Your Guide to the Tucson Rodeo
Dust off the cowboy boots; “The Old Pueblo” is celebrating its 90th annual Tucson Rodeo and Tucson Rodeo Parade which collectively make up La Fiesta de los Vaqueros. The nine-day event schedule begins February 21st, drawing crowds from all over the world as hundreds of cowboys and cowgirls compete for nearly $500,000 in prize money. Proudly hosting the first major outdoor rodeo of 2015, La Fiesta de los Vaqueros offers a family-friendly experience like no other—one that has served as a staple in the community both historically and culturally since the Prohibition days.
In 1925, Leighton Kramer, a frequent Tucson visitor, created what is now known as the Tucson Rodeo (first introduced as the Tucson Mid-Winter Rodeo and Parade) in an effort to elicit tourism during the winter months and celebrate the town’s true pioneer spirit. Contestants in the rodeo’s inaugural year would have a shot at winning prizes such as a 750 pound block of ice or 100 pound sack of potatoes. The Arizona Daily Star even bore the headline: “Cowboys are asked not to shoot up the town.” How’s that for authenticity?
The rodeo is comprised of seven competitions: bull riding, bareback riding, saddle bronc riding, steer wrestling, tie-down roping, team roping, and women’s barrel racing. While each has its own distinguishing qualities, bull riding is perhaps the most popular because of its dangerous nature and physical demands. Newcomers might be surprised to learn that the animals involved are just as important to rodeo scoring as their human counterparts and add another layer of complexity to an already meticulous craft.
- Kids Rodeo
The little ones don’t have to wait until they’re big enough to mount a bull as the Tucson Rodeo offers several events for kids from the sheep rides of RAM Mutton Bustin’ to the REACh Program, a free rodeo history lesson with emphasis on drug and gang prevention awareness offered to K-6 grade students. In addition, your mini cowboy or cowgirl can enter into the Justin Junior Rodeo beginning daily at 1:00 p.m. to showcase their skills in roping, steer riding, and barrel racing. End the day by bringing the kids to the Coors Barn Dance for just five dollars and enjoy quality cowboy-watching, live music, and a bite to eat.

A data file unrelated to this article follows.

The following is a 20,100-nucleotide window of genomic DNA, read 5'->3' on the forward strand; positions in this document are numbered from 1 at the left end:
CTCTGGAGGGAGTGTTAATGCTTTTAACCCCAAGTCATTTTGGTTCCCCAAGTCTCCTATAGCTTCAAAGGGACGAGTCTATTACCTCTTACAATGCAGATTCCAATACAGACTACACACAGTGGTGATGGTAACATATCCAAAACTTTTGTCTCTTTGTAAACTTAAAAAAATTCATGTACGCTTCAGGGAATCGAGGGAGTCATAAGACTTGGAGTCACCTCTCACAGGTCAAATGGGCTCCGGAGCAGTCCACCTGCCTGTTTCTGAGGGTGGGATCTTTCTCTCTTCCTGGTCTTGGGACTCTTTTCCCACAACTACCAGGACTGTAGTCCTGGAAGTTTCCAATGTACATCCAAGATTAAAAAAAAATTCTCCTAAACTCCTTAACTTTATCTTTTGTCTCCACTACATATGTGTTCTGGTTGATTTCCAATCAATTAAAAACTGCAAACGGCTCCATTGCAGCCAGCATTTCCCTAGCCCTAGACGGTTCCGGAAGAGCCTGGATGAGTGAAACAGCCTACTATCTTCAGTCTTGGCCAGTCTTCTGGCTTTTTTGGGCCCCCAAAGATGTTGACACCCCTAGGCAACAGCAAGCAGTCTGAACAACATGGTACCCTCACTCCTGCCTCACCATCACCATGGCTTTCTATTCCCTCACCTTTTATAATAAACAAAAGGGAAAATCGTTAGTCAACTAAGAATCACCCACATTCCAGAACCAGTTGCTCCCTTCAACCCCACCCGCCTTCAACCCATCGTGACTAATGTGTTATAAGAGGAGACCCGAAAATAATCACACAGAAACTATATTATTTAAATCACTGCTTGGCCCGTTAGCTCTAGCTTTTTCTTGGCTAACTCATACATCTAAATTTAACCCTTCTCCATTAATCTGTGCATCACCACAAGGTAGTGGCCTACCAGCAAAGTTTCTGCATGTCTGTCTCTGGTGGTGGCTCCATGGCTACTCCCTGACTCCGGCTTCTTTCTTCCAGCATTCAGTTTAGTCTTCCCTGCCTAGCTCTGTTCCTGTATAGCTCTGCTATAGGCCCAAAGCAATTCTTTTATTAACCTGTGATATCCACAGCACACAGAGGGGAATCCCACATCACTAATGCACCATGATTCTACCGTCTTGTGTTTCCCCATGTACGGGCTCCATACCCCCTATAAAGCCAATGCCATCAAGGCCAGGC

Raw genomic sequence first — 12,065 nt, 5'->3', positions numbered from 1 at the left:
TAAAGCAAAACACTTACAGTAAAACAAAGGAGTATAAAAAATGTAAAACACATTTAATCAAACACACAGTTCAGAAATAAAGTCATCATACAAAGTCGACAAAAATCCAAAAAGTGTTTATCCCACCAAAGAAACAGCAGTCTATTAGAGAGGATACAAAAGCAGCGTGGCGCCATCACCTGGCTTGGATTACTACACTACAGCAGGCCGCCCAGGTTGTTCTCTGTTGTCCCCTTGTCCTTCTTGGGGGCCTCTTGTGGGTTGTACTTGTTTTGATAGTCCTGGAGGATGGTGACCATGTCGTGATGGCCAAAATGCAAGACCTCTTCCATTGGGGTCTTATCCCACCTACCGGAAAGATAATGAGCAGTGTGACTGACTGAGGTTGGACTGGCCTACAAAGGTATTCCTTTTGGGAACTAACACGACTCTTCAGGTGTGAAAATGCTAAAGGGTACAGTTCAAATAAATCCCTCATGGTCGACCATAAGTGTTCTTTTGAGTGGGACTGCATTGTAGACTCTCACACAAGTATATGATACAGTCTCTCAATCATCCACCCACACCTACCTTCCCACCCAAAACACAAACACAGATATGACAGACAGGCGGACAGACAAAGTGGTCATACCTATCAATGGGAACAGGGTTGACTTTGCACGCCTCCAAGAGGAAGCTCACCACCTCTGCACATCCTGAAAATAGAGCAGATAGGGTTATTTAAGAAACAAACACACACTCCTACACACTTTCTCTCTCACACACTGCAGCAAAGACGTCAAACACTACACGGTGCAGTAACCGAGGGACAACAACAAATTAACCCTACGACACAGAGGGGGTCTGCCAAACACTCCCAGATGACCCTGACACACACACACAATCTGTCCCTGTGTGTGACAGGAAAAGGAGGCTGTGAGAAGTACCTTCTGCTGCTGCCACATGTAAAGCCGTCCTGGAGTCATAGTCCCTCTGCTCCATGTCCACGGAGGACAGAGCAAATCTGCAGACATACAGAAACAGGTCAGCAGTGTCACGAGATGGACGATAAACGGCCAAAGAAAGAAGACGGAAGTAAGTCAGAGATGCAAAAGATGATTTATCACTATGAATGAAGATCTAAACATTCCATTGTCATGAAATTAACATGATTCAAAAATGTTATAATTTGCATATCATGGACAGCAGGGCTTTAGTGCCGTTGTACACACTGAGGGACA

This Old West themed spectacle holds the record as the world’s longest non-motorized parade and is expected to draw a crowd of nearly one quarter million spectators. It features horse-drawn carriages, colorful displays, and Mexican folk dancers as more than 200 floats move down Park Avenue. The parade begins at 9:00 a.m. on February 26th and grandstand tickets can be purchased by calling (520) 294-1280.
Planning Your Trip
To purchase tickets to the Tucson Rodeo, visit www.tucsonrodeo.com/tickets.html. Pricing starts from $14 for general admission to $70 for club tickets that include shaded seating, parking, food and drinks. For discounts on lodging, consider reserving a room at the Desert Diamond Casino for preferred rates.
Perhaps equally important to your travel arrangements is your education. Become well-versed in cowboy lingo before you hit the dirt running to avoid being seen as the rodeo clown. Review PRCA’s dictionary for tips: www.prorodeo.com/prorodeo/rodeo/rodeo-terminology
Whether you’re a Tucson native or a visitor, fifth generation cowboy or curious spectator, the Tucson Rodeo has enough excitement to keep you coming back year after year. And while the city’s residents may not have been thrilled about bringing a rowdy rodeo to an otherwise quiet town back in 1925, you would never guess it today with its crowd of 11,000 cowboys. Now that’s a lot of Stetsons.
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